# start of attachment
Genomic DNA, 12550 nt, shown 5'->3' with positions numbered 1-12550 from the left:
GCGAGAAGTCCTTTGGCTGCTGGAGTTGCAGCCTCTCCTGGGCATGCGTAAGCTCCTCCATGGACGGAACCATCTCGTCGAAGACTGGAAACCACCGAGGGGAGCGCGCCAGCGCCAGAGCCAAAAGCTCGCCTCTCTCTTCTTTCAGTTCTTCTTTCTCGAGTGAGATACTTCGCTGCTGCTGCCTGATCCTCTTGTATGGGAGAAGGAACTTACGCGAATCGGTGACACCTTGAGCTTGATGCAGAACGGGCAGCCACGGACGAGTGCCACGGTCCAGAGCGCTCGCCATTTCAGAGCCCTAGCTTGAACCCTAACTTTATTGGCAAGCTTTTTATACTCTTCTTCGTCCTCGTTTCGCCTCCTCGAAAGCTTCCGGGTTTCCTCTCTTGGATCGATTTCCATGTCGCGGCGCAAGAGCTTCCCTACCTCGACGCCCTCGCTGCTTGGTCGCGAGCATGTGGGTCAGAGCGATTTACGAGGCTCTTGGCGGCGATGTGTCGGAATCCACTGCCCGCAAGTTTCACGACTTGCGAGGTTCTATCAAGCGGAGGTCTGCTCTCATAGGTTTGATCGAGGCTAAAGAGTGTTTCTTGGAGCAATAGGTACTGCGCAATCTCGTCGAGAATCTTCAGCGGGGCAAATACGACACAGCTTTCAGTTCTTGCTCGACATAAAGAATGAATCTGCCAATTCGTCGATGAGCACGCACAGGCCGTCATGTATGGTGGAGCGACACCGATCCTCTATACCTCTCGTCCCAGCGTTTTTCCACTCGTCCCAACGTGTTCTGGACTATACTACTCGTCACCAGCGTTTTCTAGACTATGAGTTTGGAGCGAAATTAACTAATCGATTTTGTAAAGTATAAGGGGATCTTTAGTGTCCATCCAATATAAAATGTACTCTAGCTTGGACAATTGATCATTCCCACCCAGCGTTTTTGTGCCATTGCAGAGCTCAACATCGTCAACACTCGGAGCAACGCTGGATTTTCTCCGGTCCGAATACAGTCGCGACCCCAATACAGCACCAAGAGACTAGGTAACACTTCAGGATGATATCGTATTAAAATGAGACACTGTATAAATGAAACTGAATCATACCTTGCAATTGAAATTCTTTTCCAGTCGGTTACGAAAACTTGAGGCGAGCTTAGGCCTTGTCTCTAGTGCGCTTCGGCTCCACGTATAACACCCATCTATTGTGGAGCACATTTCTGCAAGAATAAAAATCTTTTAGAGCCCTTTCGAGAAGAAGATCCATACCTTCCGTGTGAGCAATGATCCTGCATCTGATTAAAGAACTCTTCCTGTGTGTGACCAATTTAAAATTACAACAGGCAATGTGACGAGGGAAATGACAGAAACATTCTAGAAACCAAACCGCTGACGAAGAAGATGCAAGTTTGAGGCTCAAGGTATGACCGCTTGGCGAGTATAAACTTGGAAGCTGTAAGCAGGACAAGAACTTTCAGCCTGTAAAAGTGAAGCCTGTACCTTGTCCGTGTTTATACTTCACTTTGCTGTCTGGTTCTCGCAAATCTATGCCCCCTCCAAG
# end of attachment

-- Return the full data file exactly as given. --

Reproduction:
Genomic DNA, 12550 nt, shown 5'->3' with positions numbered 1-12550 from the left:
GCGAGAAGTCCTTTGGCTGCTGGAGTTGCAGCCTCTCCTGGGCATGCGTAAGCTCCTCCATGGACGGAACCATCTCGTCGAAGACTGGAAACCACCGAGGGGAGCGCGCCAGCGCCAGAGCCAAAAGCTCGCCTCTCTCTTCTTTCAGTTCTTCTTTCTCGAGTGAGATACTTCGCTGCTGCTGCCTGATCCTCTTGTATGGGAGAAGGAACTTACGCGAATCGGTGACACCTTGAGCTTGATGCAGAACGGGCAGCCACGGACGAGTGCCACGGTCCAGAGCGCTCGCCATTTCAGAGCCCTAGCTTGAACCCTAACTTTATTGGCAAGCTTTTTATACTCTTCTTCGTCCTCGTTTCGCCTCCTCGAAAGCTTCCGGGTTTCCTCTCTTGGATCGATTTCCATGTCGCGGCGCAAGAGCTTCCCTACCTCGACGCCCTCGCTGCTTGGTCGCGAGCATGTGGGTCAGAGCGATTTACGAGGCTCTTGGCGGCGATGTGTCGGAATCCACTGCCCGCAAGTTTCACGACTTGCGAGGTTCTATCAAGCGGAGGTCTGCTCTCATAGGTTTGATCGAGGCTAAAGAGTGTTTCTTGGAGCAATAGGTACTGCGCAATCTCGTCGAGAATCTTCAGCGGGGCAAATACGACACAGCTTTCAGTTCTTGCTCGACATAAAGAATGAATCTGCCAATTCGTCGATGAGCACGCACAGGCCGTCATGTATGGTGGAGCGACACCGATCCTCTATACCTCTCGTCCCAGCGTTTTTCCACTCGTCCCAACGTGTTCTGGACTATACTACTCGTCACCAGCGTTTTCTAGACTATGAGTTTGGAGCGAAATTAACTAATCGATTTTGTAAAGTATAAGGGGATCTTTAGTGTCCATCCAATATAAAATGTACTCTAGCTTGGACAATTGATCATTCCCACCCAGCGTTTTTGTGCCATTGCAGAGCTCAACATCGTCAACACTCGGAGCAACGCTGGATTTTCTCCGGTCCGAATACAGTCGCGACCCCAATACAGCACCAAGAGACTAGGTAACACTTCAGGATGATATCGTATTAAAATGAGACACTGTATAAATGAAACTGAATCATACCTTGCAATTGAAATTCTTTTCCAGTCGGTTACGAAAACTTGAGGCGAGCTTAGGCCTTGTCTCTAGTGCGCTTCGGCTCCACGTATAACACCCATCTATTGTGGAGCACATTTCTGCAAGAATAAAAATCTTTTAGAGCCCTTTCGAGAAGAAGATCCATACCTTCCGTGTGAGCAATGATCCTGCATCTGATTAAAGAACTCTTCCTGTGTGTGACCAATTTAAAATTACAACAGGCAATGTGACGAGGGAAATGACAGAAACATTCTAGAAACCAAACCGCTGACGAAGAAGATGCAAGTTTGAGGCTCAAGGTATGACCGCTTGGCGAGTATAAACTTGGAAGCTGTAAGCAGGACAAGAACTTTCAGCCTGTAAAAGTGAAGCCTGTACCTTGTCCGTGTTTATACTTCACTTTGCTGTCTGGTTCTCGCAAATCTATGCCCCCTCCAAG